I’m often asked how someone from the Black Country area of England found his way into the Welsh game. Well, several TNS games per season are covered by the Sgorio cameras, and that’s where it all began for me.
I’d had a Wolverhampton Wanderers season ticket for many years (in fact I went to my first game in 1963 when Stan Cullis was still on the throne). One Saturday, Wolves were away and I was channel-hopping, as you do, when I came across S4C.
I could see that a game was due to get underway, so I decided to watch. I can’t remember who it was now, but I liked what I saw. It took me back to what football used to like when I was a kid. I sensed the passion and the freshness. It was like going back to nature.
Now I’m not being critical of the modern game. There have been some great advances but chat to people of a certain age, like I am, and they’ll often talk about the ‘old days’ in terms of fondness and affection.
I started watching Sgorio whenever Wolves weren’t in action and I found myself getting very much into the Welsh game. Let me say at this point as well that I have Welsh heritage. Although in the distance past, it is nevertheless something that I am very, very proud of.
Of course though, being a football fan, I didn’t just want to watch games on a screen, I wanted to go to live matches. With TNS being the closest club to where I live, I made my way to Park Hall for the very first time one evening.
As soon as I went into the ground, it was definitely a case of love at first sight. Even now I tell people, when I’m evangelising on behalf of the Welsh game, that there is one turnstile, no police and all the fans, in their respective colours, mingle with each other. Its how football should be.
I started to return for more matches and found myself checking both Wolves and TNS fixture lists, so that I could plan games in advance. Like most of us, I’m a creature of habit, and I found myself occupying the same seat behind the goal every time I attended Park Hall.
I used to pay my money, watch the game and then go home afterwards. I didn’t know anyone at the club, the only person I had contact with was Sez Roberts. She was a steward and we followed each other on Twitter.
It was the start of the 2014/2015 season and TNS was launching a radio show with match-day commentary. I has already been in the crowd for the Bangor City opener, and with Rhyl FC coming up next, the club was after a fan to go on.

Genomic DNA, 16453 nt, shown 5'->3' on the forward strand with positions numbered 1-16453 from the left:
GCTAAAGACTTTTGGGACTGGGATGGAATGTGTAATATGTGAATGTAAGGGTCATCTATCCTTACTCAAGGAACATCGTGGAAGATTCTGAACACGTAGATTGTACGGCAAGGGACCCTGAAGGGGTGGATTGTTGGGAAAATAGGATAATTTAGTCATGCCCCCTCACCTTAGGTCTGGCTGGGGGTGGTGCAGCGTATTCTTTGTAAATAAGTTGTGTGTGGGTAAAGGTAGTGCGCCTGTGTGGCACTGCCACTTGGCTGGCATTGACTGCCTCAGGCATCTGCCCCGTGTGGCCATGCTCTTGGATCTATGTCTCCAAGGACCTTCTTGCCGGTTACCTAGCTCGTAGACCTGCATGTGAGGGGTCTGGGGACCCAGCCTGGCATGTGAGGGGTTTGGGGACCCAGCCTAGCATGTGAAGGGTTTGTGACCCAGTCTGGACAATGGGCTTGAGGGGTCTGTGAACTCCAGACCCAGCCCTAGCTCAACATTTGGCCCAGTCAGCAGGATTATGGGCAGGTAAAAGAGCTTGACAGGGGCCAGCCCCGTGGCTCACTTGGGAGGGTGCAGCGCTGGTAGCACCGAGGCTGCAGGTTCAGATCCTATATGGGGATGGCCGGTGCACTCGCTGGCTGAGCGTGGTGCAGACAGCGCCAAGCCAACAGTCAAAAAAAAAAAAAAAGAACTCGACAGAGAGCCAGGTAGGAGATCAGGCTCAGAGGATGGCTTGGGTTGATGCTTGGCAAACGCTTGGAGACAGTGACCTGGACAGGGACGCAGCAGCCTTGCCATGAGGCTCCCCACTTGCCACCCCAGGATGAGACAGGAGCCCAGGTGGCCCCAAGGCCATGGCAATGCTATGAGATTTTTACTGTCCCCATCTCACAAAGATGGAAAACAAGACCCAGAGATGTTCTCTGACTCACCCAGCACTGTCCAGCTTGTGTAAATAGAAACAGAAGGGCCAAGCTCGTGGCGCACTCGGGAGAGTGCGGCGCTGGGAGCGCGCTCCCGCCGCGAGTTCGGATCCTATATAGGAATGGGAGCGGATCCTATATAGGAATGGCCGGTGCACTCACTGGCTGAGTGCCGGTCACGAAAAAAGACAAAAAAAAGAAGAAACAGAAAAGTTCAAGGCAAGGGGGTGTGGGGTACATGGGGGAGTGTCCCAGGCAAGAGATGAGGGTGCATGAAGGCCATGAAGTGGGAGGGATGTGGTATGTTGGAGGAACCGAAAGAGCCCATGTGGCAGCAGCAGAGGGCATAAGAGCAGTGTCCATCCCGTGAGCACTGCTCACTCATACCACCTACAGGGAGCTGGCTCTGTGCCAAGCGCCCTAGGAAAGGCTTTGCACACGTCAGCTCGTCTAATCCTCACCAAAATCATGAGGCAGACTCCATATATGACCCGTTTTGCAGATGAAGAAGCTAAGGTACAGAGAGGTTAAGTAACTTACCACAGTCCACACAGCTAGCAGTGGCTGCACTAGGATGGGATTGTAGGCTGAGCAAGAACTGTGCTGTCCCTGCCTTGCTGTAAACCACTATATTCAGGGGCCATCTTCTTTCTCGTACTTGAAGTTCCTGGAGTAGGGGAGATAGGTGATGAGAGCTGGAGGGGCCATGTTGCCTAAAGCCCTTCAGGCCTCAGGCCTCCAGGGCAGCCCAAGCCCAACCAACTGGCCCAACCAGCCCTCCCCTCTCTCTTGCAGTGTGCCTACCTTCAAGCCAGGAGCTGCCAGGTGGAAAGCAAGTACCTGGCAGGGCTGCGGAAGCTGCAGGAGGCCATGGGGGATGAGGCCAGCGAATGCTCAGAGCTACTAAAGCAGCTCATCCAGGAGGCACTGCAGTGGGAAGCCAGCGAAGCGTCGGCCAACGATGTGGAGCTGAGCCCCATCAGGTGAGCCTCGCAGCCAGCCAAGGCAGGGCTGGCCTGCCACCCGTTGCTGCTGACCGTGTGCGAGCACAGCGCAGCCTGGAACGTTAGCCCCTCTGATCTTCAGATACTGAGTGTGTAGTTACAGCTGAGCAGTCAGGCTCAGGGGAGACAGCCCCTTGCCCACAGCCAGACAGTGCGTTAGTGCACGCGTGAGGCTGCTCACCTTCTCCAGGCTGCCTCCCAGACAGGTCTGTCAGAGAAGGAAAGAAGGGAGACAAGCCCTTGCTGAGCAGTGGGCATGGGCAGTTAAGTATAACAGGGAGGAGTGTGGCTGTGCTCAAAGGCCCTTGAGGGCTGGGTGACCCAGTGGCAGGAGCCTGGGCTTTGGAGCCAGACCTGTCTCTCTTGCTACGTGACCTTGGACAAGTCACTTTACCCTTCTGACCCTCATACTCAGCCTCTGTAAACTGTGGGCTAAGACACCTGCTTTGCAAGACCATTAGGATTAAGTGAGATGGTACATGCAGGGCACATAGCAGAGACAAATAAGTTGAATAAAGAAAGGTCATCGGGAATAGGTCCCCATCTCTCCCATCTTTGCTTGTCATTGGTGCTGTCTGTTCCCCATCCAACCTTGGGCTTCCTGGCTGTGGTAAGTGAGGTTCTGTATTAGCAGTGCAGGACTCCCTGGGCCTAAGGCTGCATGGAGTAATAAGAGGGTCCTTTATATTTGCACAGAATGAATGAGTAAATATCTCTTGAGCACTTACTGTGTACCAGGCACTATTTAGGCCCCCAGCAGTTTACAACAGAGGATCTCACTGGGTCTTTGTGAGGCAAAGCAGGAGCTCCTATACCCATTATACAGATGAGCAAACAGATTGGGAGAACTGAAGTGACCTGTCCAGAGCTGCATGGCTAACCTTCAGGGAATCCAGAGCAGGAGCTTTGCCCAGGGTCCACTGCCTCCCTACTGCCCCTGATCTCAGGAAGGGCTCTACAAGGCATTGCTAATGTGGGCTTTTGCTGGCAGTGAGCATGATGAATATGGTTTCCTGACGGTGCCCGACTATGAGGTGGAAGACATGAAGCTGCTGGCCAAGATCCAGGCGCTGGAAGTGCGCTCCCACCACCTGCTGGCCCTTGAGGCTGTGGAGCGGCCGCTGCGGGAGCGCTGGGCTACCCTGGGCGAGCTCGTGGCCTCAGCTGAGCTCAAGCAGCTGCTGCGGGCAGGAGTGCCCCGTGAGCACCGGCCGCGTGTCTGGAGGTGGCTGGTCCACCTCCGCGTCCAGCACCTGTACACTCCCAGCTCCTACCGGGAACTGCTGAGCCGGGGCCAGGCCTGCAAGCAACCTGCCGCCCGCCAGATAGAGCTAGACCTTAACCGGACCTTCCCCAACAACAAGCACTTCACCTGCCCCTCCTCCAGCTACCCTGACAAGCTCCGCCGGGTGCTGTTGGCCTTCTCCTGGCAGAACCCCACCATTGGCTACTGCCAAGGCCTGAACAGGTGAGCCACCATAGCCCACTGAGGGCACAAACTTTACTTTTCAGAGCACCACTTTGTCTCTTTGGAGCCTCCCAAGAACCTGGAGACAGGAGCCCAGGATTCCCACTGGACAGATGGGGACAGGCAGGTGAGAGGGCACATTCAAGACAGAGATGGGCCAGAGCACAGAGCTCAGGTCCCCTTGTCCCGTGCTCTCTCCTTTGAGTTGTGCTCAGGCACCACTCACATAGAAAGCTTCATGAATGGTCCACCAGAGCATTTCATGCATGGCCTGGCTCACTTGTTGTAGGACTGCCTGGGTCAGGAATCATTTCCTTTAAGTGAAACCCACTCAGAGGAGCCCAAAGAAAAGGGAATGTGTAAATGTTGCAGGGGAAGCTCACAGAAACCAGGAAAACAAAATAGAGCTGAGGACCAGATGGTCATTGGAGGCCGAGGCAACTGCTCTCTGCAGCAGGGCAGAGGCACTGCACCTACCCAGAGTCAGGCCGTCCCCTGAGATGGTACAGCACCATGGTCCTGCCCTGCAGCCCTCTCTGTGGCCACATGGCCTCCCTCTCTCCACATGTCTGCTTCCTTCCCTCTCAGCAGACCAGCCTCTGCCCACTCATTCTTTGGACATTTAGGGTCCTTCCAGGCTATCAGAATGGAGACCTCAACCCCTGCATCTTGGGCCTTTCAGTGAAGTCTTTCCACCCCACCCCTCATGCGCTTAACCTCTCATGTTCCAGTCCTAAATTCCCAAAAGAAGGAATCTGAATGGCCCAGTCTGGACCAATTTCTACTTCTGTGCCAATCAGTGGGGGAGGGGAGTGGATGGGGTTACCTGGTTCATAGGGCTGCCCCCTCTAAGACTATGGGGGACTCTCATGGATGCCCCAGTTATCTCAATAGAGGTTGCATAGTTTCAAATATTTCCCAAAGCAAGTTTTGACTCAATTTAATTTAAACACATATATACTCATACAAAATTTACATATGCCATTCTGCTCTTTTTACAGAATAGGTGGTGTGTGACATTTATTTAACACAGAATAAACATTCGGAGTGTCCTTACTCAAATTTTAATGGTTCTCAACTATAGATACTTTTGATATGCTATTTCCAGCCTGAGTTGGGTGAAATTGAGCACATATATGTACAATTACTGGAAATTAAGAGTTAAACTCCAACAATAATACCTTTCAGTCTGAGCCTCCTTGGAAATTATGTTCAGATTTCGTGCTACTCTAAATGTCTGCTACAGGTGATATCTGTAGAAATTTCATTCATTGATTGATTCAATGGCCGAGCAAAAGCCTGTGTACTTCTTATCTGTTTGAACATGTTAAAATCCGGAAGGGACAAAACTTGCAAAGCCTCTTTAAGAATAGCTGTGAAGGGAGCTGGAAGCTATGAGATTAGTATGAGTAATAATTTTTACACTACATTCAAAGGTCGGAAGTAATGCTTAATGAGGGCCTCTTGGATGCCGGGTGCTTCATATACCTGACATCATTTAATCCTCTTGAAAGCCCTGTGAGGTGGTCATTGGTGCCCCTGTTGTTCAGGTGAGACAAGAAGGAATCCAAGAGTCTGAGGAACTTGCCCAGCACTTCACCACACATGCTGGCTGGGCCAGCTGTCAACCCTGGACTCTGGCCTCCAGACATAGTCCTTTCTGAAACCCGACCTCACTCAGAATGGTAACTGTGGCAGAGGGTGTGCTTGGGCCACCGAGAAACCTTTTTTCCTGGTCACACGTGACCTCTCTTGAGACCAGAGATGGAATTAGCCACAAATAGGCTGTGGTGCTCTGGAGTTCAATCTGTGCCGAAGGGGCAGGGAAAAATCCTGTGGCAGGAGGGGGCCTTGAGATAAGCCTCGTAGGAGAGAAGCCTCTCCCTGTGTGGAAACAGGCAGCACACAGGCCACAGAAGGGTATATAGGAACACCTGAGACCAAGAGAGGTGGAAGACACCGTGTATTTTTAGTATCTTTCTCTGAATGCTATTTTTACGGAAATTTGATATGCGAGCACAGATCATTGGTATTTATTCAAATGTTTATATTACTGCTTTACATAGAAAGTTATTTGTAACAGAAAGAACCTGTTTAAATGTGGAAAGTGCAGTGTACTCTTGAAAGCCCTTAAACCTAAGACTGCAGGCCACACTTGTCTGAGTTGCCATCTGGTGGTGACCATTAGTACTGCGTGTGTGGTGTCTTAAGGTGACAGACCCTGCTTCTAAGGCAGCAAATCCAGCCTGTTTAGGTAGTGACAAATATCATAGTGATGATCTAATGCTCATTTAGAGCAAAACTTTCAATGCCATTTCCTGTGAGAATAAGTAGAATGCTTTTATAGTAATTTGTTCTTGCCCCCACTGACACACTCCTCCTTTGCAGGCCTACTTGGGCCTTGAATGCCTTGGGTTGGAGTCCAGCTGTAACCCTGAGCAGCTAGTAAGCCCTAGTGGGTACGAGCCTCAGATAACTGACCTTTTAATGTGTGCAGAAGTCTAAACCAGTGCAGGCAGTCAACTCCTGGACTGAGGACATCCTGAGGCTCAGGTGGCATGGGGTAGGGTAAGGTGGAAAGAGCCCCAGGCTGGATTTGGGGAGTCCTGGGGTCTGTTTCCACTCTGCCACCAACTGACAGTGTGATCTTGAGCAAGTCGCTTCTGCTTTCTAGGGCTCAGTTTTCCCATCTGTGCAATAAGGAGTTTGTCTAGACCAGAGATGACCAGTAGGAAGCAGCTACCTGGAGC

I saw the tweets several times – asking if any supporters were interested – but never thought of it for me. Sez, however, said I should apply. Well, it wasn’t for me but she kept at it, so in the end I gave in to the power of female persuasion.
I then had a tweet from the club that led me to turning up one evening. The result was I ‘had a go’ on the fledgling TNS Radio show. I enjoyed it but saw it as nothing more than a one-off. However, the press officer at the time, Gilbert Woolley, asked me afterwards if I would return. Like a boomerang, I’ve been going back ever since.
From the early days, my involvement began to grow. I started to write a page in the match-day programme, doing post-game interviews, a weekly column on the website. As a fan, getting involved in the club that I used to go and watch on a regular basis was a real honour.
From that first game in August 2014, the journey has been an incredible one. Fortunately I’m one of those people that follows the fortunes of a number of clubs, so I haven’t had to swap allegiances by getting involved with TNS. All I’ve done is extended my heart to allow another club in.
It’s a heart, by the way, that has encompassed the Welsh game as a whole, not just one part of it.
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